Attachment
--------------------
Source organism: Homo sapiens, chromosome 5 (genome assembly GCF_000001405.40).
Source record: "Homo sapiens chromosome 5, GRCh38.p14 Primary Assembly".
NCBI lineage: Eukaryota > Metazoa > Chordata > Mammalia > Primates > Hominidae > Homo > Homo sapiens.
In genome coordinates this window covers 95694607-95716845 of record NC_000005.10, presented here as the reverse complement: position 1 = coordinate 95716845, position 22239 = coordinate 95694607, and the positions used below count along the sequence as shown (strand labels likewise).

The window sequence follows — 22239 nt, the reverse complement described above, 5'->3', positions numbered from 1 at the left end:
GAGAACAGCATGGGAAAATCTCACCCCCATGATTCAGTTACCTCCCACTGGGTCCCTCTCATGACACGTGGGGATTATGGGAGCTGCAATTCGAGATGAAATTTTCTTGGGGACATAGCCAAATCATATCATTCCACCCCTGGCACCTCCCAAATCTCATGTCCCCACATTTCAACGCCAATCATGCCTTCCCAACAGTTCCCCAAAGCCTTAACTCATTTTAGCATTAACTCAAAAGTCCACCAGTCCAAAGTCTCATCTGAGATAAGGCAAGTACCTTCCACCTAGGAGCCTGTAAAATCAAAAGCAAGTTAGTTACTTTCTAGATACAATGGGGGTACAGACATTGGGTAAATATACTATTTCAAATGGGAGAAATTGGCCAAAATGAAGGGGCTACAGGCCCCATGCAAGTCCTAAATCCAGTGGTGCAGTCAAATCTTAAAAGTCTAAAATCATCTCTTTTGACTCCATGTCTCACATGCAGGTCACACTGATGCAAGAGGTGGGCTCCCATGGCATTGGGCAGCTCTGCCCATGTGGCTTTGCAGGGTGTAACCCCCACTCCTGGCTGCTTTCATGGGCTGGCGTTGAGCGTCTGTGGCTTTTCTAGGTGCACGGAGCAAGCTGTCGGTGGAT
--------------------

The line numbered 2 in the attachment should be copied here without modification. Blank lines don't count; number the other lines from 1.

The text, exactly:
Source record: "Homo sapiens chromosome 5, GRCh38.p14 Primary Assembly".